A range of different experiences contributed to the conception of a major new series of large-scale colour works that Struth titled Museum Photographs. His experiences living in Naples and Rome, the proximity to a culture where painting was intimately connected to religion, were a catalyst for a reflection on the different function of art in a more secular world and the ways in which historic paintings are experienced in museums today. Although most of Struth’s photographs through the 1980s pictured traces and signs of human activity, with the exception of a few single and family portraits, they rarely pictured people themselves.
In pictorial terms, a portrait Struth had made of Giles Robertson at his home in Edinburgh in 1987 was significant. He photographed the art historian looking at a book with three historic paintings from the 17th or 18th century on the wall in the background. Struth recalls “this suggested to me the potential for including a marriage of a contemporary moment and a historical moment in one photographic plane.” The photograph of The Restorers at the former refectory of San Lorenzo Maggiore in Naples encouraged Struth to explore further the possibilities of pictures of people with pictures in them and Giulia Zorzetti with a painting by Francesco de Mura established the possibility for a different scale of work.
By 1989, Struth’s work was beginning to be exhibited and collected by museums in Europe. Travelling to different cities for the exhibitions gave Struth the opportunity to spend more concentrated time in museums such as the Musée du Louvre in Paris and the National Gallery in London. “The museums were almost always crowded and this led me to wonder what people were looking for in front of these historic paintings. For me the museum is a place to sharpen my tools, my perception, to delve into history. What can you valuably take from pictures from the past, which might be a catalyst for interesting or productive ideas for the future?”
He began to work at the Louvre and the Musée d’Orsay in Paris in June 1989. The choices of rooms and subjects were initially quite spontaneous, partly to do with an interest in the motifs or with the configurations of figures in the paintings: David’s Coronation of Napoleon with a school group in the foreground; Delacroix’s The Death of Sardanapalus; a crowd waiting to look at the Mona Lisa; and a work combining the existential drama of Géricault’s The Raft of the Medusa with the presence of a group of Japanese viewers. “The idea behind the museum photographs was to retrieve masterpieces from the fate of fame, to recover them from their status as iconic paintings, to remind us that these were works which were created in a contemporary moment, by artists who had everyday lives. They can be admired but revering the artist and their work can also be an impediment. In essence, I wanted to bring together the time of the picture and the time of the viewer.”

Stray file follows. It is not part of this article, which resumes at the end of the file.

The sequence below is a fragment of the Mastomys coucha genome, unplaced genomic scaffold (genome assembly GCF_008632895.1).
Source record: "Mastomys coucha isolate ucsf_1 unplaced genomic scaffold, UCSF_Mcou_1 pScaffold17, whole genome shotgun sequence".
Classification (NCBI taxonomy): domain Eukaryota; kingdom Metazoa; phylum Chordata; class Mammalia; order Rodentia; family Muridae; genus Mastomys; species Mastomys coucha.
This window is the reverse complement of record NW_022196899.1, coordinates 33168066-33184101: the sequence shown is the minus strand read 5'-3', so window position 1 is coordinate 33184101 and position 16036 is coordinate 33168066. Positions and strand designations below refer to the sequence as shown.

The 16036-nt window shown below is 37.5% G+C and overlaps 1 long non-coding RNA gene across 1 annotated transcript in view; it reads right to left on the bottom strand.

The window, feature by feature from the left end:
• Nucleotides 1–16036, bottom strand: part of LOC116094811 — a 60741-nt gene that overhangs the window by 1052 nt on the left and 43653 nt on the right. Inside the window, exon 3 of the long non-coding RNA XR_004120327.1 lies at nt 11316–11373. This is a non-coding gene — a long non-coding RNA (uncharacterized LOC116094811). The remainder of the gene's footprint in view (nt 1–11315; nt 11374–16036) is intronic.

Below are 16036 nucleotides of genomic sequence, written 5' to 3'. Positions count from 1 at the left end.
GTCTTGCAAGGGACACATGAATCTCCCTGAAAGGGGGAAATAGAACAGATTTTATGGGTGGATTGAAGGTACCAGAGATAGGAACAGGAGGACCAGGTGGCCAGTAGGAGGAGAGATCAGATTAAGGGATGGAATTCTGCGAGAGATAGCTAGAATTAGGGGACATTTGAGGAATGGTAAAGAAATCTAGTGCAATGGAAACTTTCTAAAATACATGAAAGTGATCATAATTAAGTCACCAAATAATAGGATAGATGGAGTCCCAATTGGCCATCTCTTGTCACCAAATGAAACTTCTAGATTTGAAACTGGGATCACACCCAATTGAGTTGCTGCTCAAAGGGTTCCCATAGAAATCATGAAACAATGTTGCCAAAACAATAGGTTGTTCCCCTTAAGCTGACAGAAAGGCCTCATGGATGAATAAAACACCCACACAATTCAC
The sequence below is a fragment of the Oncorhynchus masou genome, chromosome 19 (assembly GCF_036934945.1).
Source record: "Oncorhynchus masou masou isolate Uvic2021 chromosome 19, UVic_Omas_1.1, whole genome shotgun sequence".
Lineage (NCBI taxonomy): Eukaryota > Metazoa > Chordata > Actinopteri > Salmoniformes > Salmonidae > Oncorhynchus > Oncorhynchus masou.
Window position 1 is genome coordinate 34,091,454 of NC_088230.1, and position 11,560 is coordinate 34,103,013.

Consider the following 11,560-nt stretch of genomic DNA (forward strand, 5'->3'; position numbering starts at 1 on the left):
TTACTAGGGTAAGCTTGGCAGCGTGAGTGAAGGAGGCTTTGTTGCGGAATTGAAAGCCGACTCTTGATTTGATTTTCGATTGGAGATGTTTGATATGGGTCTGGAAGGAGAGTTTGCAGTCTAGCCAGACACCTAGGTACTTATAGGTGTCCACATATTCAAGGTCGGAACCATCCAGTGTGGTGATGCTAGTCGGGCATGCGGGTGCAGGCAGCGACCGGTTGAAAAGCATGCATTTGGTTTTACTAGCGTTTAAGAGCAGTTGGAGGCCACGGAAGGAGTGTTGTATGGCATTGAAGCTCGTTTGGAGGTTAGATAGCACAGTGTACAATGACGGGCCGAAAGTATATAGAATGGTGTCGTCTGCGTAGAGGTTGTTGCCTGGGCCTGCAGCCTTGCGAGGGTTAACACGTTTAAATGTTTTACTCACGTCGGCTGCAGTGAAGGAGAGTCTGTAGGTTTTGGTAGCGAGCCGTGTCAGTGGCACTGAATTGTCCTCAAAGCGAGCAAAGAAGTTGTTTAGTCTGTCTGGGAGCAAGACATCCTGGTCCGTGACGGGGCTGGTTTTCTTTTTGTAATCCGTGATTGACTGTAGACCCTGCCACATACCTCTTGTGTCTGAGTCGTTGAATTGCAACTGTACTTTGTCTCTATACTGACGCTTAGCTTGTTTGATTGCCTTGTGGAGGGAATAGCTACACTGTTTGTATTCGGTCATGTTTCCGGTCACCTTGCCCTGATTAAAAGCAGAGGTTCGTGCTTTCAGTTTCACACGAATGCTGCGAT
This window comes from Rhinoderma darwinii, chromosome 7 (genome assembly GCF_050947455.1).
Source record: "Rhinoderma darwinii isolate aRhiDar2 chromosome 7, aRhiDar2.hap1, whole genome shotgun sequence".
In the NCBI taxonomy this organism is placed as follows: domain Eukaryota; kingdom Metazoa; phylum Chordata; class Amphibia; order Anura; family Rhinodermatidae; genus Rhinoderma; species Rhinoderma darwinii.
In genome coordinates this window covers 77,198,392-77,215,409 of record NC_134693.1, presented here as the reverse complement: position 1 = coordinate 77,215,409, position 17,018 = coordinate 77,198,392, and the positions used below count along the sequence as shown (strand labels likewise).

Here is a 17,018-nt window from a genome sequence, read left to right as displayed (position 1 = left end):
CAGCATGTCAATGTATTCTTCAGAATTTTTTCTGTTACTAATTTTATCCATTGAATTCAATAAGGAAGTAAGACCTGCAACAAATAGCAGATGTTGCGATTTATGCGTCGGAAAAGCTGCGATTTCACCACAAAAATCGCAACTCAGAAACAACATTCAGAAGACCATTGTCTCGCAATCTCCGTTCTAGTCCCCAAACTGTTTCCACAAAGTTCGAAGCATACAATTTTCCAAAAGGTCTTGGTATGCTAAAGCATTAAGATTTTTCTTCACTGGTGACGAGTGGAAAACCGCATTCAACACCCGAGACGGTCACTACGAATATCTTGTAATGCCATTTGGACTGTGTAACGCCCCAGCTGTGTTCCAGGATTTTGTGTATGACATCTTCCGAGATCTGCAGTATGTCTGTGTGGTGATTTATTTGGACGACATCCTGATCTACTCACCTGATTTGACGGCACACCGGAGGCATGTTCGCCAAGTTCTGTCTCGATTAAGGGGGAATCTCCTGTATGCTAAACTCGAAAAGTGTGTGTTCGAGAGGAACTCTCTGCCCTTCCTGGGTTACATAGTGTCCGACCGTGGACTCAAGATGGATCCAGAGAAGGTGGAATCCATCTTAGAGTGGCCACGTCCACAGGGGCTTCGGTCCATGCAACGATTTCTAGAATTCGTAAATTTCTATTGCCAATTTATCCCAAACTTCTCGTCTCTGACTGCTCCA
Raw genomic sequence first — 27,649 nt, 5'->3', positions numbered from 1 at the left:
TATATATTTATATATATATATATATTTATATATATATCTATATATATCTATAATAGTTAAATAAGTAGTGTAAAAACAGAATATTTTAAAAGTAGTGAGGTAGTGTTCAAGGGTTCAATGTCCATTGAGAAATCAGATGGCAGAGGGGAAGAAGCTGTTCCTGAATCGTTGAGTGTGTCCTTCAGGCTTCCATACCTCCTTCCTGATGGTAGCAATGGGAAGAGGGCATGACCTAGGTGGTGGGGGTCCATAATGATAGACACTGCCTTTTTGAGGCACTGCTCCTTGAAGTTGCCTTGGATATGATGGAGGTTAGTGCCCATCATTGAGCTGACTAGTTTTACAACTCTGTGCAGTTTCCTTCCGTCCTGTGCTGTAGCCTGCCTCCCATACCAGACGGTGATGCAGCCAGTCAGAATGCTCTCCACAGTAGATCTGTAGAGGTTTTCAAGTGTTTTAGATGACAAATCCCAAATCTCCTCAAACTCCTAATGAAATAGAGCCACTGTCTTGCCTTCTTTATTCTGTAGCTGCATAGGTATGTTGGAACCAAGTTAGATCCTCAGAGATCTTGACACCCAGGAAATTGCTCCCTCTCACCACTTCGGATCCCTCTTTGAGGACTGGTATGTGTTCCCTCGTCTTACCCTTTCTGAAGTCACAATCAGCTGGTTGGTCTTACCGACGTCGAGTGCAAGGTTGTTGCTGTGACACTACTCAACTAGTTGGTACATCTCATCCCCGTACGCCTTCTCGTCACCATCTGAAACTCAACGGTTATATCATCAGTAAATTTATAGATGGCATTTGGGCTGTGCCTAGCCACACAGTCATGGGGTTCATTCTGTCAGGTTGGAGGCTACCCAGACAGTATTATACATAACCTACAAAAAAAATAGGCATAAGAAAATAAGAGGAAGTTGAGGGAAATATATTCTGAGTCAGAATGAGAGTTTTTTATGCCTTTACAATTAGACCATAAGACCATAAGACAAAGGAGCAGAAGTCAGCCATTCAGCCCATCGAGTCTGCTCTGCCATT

The series grew with further pictures made at the National Gallery in London, the Rijskmuseum in Amsterdam, the Kunsthistorisches Museum in Vienna and the Art Institute of Chicago. Struth was initially uncertain as to how to present this new body of work. He considered making large posters of them as some kind of site-specific installation in the subway in Paris. Eventually he decided on a different kind of ‘campaign’— a sequence of exhibitions in one year at five different galleries, starting in 1990: Galerie Max Hetzler in Cologne, Marian Goodman Gallery in New York, Galerie Paul Andriesse in Amsterdam, Galerie Meert-Rihoux in Brussels and Galerie Giovanna Minnelli in Paris. A selection of Museum Photographs was also included in the 1990 Aperto at the Venice Biennale.
With the exception of a photograph from the Rijksmuseum with a friend of Struth’s sitting in front of a Rembrandt group portrait, the Museum Photographs were not staged. Struth preferred to observe and wait patiently for the work to form itself through the right configuration of people and pictures within the frame he had established in the gallery. Diverging from this working method was necessary for a work Struth wanted to make in the interior of the Pantheon in Rome. Struth first made a black-and-white picture in the Pantheon but the continuous movement of people and the limited light made it impossible to obtain a result.
At the end of 1990 he returned to Rome to make a second version of the photograph, this time in colour. He received permission to work outside normal opening hours and on New Year’s Eve of 1990, he completed the work by orchestrating the position of the visitors.
During the same visit to Rome, he also made two photographs in the Stanze di Raffaello in the Musei Vaticani. One, with a frenzied crowd of visitors, prefigures subsequent series of works made in the Hermitage Museum in St. Petersburg and the Museo del Prado in Madrid.
Struth has occasionally revisited the theme of the Museum Photographs since the initial concentrated period of work in 1989 and 1990. In 1992 he made two works at the Galleria dell’Accademia in Venice, and in 1994 photographed people looking at abstract paintings at the Museum of Modern Art in New York. From various trials in rooms with paintings by Pollock, Mondrian, Barnett Newman and Rothko, eventually Struth exhibited only the photograph of people looking at Jackson Pollock’s painting One: Number 31 from 1950.